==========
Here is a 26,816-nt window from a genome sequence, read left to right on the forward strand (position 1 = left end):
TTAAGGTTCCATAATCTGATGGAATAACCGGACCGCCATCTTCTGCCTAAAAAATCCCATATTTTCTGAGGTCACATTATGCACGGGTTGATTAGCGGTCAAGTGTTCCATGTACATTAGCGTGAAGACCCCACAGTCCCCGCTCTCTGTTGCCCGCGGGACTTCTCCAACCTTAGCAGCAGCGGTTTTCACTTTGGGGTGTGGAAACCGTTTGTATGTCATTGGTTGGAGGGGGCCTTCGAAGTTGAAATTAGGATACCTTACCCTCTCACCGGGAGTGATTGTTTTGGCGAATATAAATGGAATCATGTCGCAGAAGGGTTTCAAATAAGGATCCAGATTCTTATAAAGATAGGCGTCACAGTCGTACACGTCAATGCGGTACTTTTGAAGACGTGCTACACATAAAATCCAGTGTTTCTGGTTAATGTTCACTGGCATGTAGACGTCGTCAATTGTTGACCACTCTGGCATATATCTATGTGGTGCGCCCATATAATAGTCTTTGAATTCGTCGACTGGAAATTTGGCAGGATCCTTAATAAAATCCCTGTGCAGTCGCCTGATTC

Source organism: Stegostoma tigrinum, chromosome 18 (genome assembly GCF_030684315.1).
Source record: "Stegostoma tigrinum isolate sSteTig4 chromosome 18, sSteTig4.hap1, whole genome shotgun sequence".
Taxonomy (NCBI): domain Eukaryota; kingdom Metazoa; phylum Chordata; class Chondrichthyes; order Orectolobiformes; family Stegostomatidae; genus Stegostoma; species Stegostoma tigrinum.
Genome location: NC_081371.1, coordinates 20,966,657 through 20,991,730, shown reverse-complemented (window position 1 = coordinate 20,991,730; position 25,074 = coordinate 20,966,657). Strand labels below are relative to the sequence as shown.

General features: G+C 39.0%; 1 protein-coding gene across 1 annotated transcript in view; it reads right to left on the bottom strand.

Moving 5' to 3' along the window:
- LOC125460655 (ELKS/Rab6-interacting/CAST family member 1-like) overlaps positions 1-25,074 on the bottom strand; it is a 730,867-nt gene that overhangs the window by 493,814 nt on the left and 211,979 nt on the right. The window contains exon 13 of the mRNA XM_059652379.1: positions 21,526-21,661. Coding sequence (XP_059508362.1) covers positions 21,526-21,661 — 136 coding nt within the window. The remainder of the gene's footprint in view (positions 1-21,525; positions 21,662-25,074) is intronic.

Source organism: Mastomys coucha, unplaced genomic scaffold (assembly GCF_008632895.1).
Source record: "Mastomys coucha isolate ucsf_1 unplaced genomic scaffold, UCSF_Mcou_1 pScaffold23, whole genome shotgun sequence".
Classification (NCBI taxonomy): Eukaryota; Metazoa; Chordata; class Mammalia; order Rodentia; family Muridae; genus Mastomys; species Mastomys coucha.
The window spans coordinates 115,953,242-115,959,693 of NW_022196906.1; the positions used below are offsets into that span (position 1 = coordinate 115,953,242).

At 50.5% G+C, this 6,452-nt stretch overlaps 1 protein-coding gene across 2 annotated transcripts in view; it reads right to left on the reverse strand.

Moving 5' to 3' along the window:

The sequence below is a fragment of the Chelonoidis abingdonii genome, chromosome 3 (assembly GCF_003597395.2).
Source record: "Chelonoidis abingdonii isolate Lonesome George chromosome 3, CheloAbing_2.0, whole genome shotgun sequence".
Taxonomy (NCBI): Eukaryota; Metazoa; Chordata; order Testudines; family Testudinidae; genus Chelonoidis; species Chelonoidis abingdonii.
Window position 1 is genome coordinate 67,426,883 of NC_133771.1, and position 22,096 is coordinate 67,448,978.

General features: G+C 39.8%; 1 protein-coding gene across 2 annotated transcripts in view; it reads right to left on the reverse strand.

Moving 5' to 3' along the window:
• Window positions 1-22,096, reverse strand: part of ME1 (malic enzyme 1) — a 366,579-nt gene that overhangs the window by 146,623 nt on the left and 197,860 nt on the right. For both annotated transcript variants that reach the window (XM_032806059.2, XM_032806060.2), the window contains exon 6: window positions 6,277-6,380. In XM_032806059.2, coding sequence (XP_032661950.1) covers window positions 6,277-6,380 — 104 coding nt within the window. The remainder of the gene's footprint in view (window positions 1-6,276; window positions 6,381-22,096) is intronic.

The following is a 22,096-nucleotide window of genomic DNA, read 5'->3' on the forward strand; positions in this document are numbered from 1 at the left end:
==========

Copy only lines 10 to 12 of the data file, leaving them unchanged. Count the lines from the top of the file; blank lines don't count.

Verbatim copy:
Source organism: Mastomys coucha, unplaced genomic scaffold (assembly GCF_008632895.1).
Source record: "Mastomys coucha isolate ucsf_1 unplaced genomic scaffold, UCSF_Mcou_1 pScaffold23, whole genome shotgun sequence".
Classification (NCBI taxonomy): Eukaryota; Metazoa; Chordata; class Mammalia; order Rodentia; family Muridae; genus Mastomys; species Mastomys coucha.